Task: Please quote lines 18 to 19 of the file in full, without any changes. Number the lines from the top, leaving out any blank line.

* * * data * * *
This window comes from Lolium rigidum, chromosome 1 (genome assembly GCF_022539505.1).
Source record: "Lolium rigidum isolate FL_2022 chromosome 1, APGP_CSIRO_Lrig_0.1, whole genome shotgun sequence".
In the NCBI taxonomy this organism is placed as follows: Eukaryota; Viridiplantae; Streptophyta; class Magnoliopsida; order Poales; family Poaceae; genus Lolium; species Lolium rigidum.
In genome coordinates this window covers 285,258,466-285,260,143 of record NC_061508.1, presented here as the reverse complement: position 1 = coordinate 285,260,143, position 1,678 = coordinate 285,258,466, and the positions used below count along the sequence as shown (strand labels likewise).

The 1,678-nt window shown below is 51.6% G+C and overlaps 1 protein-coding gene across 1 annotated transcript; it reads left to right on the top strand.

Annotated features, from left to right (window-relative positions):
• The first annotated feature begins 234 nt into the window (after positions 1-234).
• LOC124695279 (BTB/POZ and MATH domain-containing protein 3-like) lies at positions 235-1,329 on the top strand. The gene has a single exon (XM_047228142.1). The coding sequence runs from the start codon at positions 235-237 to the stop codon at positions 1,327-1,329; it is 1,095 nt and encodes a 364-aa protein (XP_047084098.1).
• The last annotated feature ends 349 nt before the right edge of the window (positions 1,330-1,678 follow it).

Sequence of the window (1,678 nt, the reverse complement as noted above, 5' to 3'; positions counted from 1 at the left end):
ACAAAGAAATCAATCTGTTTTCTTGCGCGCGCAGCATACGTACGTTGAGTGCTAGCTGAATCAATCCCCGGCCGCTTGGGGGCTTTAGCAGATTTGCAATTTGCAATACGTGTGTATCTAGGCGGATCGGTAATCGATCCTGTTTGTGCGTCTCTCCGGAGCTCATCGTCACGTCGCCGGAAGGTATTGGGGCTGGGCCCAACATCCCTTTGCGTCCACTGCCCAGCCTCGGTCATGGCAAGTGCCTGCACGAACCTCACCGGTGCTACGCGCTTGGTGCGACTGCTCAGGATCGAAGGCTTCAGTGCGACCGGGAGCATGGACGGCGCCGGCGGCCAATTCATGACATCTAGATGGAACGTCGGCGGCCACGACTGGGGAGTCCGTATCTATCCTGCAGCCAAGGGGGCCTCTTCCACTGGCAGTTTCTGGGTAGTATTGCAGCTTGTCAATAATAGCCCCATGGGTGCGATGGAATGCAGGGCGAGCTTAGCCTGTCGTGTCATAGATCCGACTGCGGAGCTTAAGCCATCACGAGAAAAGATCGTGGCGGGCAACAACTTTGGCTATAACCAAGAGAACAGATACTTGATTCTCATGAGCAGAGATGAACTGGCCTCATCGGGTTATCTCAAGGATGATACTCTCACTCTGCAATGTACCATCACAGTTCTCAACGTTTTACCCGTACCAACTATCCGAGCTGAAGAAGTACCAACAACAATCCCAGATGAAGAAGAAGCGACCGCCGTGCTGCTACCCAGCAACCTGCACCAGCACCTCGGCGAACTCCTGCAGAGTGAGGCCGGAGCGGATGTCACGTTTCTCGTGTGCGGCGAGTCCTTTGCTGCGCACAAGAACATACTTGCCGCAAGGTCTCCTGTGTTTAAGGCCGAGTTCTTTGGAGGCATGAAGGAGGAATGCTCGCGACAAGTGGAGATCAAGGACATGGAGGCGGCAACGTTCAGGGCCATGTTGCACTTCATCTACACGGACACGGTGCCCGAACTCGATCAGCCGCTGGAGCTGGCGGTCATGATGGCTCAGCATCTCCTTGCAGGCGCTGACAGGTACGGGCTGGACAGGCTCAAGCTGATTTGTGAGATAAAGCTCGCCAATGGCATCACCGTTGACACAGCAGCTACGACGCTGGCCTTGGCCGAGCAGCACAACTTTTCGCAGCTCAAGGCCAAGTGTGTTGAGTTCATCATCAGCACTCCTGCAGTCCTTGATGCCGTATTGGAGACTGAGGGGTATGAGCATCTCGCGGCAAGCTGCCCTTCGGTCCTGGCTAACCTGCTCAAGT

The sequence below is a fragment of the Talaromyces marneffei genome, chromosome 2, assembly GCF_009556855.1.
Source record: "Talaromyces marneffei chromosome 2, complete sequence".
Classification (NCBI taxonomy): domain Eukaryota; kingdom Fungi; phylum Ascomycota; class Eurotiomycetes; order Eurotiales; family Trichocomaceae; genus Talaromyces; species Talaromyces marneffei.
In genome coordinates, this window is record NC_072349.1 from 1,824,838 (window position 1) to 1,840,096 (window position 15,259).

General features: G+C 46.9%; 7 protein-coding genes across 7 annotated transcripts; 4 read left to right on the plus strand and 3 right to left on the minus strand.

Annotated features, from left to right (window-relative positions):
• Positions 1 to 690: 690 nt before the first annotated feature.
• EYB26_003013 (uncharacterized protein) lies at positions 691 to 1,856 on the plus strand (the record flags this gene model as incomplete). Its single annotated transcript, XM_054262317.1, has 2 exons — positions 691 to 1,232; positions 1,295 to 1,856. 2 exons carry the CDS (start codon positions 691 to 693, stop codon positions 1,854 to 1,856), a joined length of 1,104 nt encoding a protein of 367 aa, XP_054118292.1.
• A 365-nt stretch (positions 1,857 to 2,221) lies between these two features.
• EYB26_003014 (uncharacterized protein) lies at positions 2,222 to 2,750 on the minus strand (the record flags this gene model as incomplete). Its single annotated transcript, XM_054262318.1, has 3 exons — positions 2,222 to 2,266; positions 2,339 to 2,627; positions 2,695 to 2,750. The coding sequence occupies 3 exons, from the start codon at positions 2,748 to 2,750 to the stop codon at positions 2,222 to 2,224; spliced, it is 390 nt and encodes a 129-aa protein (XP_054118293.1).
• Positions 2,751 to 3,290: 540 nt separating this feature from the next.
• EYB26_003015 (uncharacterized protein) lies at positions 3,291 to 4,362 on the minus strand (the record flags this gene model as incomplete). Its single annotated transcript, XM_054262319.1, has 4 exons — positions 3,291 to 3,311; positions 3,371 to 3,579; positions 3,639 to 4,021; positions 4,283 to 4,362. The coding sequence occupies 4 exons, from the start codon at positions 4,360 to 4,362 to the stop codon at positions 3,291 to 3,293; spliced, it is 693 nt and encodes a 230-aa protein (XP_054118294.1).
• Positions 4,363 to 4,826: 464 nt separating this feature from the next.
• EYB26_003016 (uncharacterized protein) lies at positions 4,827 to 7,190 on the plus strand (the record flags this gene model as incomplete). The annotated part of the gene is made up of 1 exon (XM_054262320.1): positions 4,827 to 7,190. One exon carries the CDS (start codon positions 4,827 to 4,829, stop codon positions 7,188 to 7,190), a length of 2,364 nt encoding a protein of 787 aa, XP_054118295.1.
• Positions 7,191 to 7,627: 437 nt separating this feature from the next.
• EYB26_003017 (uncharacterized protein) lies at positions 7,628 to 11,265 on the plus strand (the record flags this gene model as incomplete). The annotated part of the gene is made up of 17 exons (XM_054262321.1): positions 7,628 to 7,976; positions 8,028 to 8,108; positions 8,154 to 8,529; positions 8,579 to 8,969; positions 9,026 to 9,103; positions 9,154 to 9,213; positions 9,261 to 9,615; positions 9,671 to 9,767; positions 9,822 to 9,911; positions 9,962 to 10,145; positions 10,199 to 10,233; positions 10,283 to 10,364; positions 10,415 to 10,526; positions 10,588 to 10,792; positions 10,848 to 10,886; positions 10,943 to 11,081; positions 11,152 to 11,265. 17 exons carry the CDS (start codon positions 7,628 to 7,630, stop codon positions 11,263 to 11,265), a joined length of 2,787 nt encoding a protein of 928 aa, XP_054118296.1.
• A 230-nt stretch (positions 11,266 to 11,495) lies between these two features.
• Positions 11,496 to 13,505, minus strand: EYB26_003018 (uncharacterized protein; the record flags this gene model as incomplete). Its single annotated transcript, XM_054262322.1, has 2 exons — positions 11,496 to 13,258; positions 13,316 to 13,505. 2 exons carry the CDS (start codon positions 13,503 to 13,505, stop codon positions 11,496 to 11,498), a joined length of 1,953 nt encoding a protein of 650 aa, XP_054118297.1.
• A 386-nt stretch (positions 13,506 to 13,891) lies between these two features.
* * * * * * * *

• Positions 1 to 690: 690 nt before the first annotated feature.
• EYB26_003013 (uncharacterized protein) lies at positions 691 to 1,856 on the plus strand (the record flags this gene model as incomplete). Its single annotated transcript, XM_054262317.1, has 2 exons — positions 691 to 1,232; positions 1,295 to 1,856. 2 exons carry the CDS (start codon positions 691 to 693, stop codon positions 1,854 to 1,856), a joined length of 1,104 nt encoding a protein of 367 aa, XP_054118292.1.